Hospitals : Shots - Health News Hospitals

Emergencies happen at all hours, but the cost of staffing an emergency department at night is higher than by day, according to emergency care providers. Edwin Remsburg/VW Pics/UIG via Getty Images hide caption

toggle caption
Edwin Remsburg/VW Pics/UIG via Getty Images

"As bad as NYU is, Aetna is equally culpable because Aetna's job was to be the checks and balances and to be my advocate," said Michael Frank, seen at his home in Port Chester, N.Y. Annie Tritt for ProPublica hide caption

toggle caption
Annie Tritt for ProPublica

Dr. Paul Marik (left) discusses patient care with medical students and resident physicians during morning rounds at Sentara Norfolk General Hospital in 2014 in Norfolk, Va. Jay Westcott for The Washington Post/Getty Images hide caption

toggle caption
Jay Westcott for The Washington Post/Getty Images

Can A Cocktail Of Vitamins And Steroids Cure A Major Killer In Hospitals?

  • Download
  • <iframe src="https://www.npr.org/player/embed/609149556/610337678" width="100%" height="290" frameborder="0" scrolling="no" title="NPR embedded audio player">
  • Transcript

Cheryl Chandler says she happened to click on a viral video showing a woman wearing a hospital gown, not knowing it showed her 22-year-old daughter, Rebecca. She has mental health issues and was left outside a Baltimore hospital on a cold January night. The video recorded by a passer-by went viral. Jared Soares for NPR hide caption

toggle caption
Jared Soares for NPR

'Failing Patients': Baltimore Video Highlights Crisis Of Emergency Psychiatric Care

  • Download
  • <iframe src="https://www.npr.org/player/embed/599892160/606859358" width="100%" height="290" frameborder="0" scrolling="no" title="NPR embedded audio player">
  • Transcript

Free-standing ERs tend to have lower standby costs than hospital-based facilities that have to be ready to treat dire injuries. But the free-standing ERs typically receive the same Medicare rate for emergency services. sshepard/Getty Images hide caption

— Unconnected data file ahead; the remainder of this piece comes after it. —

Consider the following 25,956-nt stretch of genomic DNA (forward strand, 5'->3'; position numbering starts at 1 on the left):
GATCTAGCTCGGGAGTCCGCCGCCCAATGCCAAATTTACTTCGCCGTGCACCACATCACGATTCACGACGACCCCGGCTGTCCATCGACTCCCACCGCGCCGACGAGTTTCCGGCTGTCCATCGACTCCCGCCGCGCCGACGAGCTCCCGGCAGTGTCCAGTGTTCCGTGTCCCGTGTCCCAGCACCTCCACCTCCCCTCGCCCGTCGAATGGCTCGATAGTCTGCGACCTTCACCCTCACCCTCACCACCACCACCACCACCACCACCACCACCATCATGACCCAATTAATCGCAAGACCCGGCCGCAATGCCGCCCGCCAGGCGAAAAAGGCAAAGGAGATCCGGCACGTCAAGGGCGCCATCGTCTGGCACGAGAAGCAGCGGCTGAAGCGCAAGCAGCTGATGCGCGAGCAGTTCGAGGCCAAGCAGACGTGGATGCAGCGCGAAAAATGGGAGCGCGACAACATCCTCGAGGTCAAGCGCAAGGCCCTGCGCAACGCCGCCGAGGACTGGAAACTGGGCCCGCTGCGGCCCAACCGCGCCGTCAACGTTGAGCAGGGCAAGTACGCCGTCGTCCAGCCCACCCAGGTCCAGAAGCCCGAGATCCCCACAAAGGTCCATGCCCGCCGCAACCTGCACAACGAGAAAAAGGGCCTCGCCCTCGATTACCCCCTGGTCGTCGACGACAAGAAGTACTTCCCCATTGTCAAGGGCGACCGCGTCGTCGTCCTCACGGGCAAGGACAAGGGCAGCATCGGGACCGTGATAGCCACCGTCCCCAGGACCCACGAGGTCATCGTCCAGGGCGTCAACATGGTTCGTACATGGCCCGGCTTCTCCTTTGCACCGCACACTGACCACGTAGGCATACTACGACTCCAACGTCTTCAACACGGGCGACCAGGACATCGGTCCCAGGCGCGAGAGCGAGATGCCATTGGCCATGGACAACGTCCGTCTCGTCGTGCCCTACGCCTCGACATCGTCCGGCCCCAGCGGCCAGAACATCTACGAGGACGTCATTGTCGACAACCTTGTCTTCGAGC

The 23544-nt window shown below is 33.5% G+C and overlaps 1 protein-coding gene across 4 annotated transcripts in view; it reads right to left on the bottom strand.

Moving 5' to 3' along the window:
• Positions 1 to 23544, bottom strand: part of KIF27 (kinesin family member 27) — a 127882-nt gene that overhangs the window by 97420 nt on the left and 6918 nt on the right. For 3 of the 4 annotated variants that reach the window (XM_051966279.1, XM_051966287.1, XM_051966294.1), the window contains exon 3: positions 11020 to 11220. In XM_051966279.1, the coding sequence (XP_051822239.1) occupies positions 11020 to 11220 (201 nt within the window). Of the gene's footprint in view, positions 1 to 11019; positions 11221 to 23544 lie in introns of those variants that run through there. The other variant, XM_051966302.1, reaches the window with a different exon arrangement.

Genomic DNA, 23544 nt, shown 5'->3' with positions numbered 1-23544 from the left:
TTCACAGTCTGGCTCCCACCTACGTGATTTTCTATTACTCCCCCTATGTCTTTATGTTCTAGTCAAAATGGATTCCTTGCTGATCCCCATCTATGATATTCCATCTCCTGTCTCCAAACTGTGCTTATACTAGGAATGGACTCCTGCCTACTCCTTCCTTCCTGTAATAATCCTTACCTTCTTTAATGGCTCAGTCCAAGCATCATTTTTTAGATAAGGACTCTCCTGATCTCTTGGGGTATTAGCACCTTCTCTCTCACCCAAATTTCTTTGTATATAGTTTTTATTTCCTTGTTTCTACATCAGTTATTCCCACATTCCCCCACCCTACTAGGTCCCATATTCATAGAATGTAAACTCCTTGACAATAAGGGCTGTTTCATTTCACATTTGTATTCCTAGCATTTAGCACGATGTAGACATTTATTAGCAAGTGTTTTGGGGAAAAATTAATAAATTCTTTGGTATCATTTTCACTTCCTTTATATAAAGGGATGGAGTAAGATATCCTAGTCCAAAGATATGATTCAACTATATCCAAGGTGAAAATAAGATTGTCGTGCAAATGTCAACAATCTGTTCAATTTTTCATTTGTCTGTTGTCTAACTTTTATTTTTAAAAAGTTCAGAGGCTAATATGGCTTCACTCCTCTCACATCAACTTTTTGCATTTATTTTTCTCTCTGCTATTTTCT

toggle caption
sshepard/Getty Images

The CDC is trying to stop E. coli and other bacteria that have become resistant to antibiotics because they can cause a deadly infection. Science Photo Library/Getty Images/Science Photo Libra hide caption

toggle caption
Science Photo Library/Getty Images/Science Photo Libra

Federal Efforts To Control Rare And Deadly Bacteria Working

  • Download
  • <iframe src="https://www.npr.org/player/embed/599194350/599240810" width="100%" height="290" frameborder="0" scrolling="no" title="NPR embedded audio player">
  • Transcript

As a "hospital-at-home" patient, Phyllis Petruzzelli was visited twice a day by doctors and nurses who were able to perform any needed tests or bloodwork there to help her heal from pneumonia. "I'd do it again in a heartbeat," Petruzzelli says. Trina Dalziel/Getty Images/Ikon Images hide caption

toggle caption
Trina Dalziel/Getty Images/Ikon Images

Emergency rooms are seeing a jump in opioid overdoses. Timely treatment with naloxone can reverse the effects of opioids. Spencer Platt/Getty Images hide caption

toggle caption
Spencer Platt/Getty Images

Jump In Overdoses Shows Opioid Epidemic Has Worsened

  • Download
  • <iframe src="https://www.npr.org/player/embed/590923149/591266978" width="100%" height="290" frameborder="0" scrolling="no" title="NPR embedded audio player">
  • Transcript

Ashley Copeland (right) talks to her mom Sue Iverson in the Swedish Medical Center emergency department, near Denver. Copeland got a nerve-blocking anesthetic instead of opioids to ease her severe headache. At discharge she was advised to use over-the-counter painkillers, if necessary. John Daley / CPR News hide caption

toggle caption
John Daley / CPR News

These 10 ERs Sharply Reduced Opioid Use And Still Eased Pain

  • Download
  • <iframe src="https://www.npr.org/player/embed/587666283/590546443" width="100%" height="290" frameborder="0" scrolling="no" title="NPR embedded audio player">
  • Transcript

Rescue workers remove a survivor from a hospital fire on Friday in Miryang, South Korea. Handout/Getty Images hide caption

toggle caption
Handout/Getty Images

Fire Rips Through South Korean Hospital, Killing Dozens Of Patients

  • Download
  • <iframe src="https://www.npr.org/player/embed/580926197/580933946" width="100%" height="290" frameborder="0" scrolling="no" title="NPR embedded audio player">
  • Transcript